Another option though that would be really useful is “I have sensory processing difficulties”. Having sensory processing issues creates enormous difficulties for patients in hospitals as sensory processing can really impact on the ability to cope with or indicate pain – pain typically being used as an indicator of sickness or injury yet often people with sensory processing difficulties may not demonstrate or communicate pain typically and so their symptoms or the concerns of their caregivers are misinterpreted or not taken seriously. Similarly, depending on the type of sensory processing difficulty, patients may desperately need to use arm wraps or leg wraps to assist them to calm their anxieties over hospitalisation yet we have experienced parents instead having to lay on their children for hours on end because in the hospital’s eyes to use the wraps the child needs is considered a restraint and abusive.

    I think an option that should be included in the “To communicate effectively I need…” is “a familiar communication partner” – this is so important for so many people with complex communication needs, particularly those beginner communicators or those reliant on skilled auditory and/or visual scanning – especially if they also have significant motor and/or sensory difficulties which may be further compromised by their poor health or injury.

    Whilst it is less quick and to the point, I think I prefer a link you shared previously on the communication passports from the NHS in the UK.

    Some of the families I have worked with had the idea to put this onto an app such as pictello and include video clips of their children / young people communicating with their high tech devices or PODD books when healthy and well so show how they communicate at peak performance (as often these skills are hampered in hospital due to fatigue from sickness or physical environment) along with a description of effective interaction skills staff could use when the child/young person is sick. But either way, both links provide a great stimulus for further problem solving a very real problem – thanks so much!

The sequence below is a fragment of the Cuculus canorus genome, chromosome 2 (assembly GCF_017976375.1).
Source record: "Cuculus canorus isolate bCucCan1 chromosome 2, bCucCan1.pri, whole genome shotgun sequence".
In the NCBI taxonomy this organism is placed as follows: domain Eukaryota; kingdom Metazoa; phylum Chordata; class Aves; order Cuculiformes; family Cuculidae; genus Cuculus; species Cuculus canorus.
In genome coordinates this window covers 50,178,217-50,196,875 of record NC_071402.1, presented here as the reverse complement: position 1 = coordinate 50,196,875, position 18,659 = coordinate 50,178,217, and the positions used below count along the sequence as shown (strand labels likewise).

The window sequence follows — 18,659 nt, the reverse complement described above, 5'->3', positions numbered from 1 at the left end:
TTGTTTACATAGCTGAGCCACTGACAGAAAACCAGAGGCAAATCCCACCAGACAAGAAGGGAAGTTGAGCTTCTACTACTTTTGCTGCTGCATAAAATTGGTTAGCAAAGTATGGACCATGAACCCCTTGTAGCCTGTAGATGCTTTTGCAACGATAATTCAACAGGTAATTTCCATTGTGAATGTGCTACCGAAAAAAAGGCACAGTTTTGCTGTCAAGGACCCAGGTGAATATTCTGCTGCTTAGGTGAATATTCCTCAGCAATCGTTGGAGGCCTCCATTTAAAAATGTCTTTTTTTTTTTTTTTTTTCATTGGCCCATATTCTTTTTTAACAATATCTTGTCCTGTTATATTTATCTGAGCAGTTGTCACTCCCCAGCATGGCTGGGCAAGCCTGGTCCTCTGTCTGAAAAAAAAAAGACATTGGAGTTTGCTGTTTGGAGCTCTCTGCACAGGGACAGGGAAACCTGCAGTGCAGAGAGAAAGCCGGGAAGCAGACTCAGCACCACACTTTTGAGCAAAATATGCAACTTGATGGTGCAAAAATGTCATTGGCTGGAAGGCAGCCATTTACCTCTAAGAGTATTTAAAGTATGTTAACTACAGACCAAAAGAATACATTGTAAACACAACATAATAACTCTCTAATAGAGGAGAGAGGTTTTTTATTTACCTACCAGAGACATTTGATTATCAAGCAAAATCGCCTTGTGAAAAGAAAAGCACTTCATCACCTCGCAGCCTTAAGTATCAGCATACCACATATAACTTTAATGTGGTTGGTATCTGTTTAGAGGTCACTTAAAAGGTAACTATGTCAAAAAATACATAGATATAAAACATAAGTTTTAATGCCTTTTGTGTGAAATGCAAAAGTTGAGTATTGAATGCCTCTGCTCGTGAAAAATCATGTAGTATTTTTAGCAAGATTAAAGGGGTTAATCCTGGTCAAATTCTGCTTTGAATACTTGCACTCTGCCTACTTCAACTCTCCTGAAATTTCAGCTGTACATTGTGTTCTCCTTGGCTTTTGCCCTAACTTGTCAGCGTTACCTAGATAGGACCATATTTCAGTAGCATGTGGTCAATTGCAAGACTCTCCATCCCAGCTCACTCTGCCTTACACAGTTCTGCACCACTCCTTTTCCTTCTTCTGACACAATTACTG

I also liked the article you shared from John Costello. I heartily recommend a more recent article from the Boston Children’s Hospital – John Costello again and colleagues – “Communication vulnerable patients in the pediatric ICU: Enhancing care through augmentative and alternative communication” (2010) in Journal of Pediatric Rehabilitation Medicine: an interdisciplinary approach. The themes are similar but with more up to date and detailed descriptions of the use of technology and lots of pictures / photos too. It supports and extends the earlier article.

    • Carole Zangari Carole Zangari says:

      Laura, thanks for your comments and the ideas for further resources. I love the concept of using Pictello for something like this. I heard someone recently talk about the need for medical personnel to view communication as a vital sign, something that should have such importance that we monitor it all the time. He said something like this: We will have succeeded in our advocacy effort when a nurse or other healthcare provider enters the room of someone who cannot communicate and feels a sense of urgency to get that resolved, just as if that person’ blood pressure had fallen or they were running a fever. We have a long way to go. Thanks, again, for your thoughtful comments.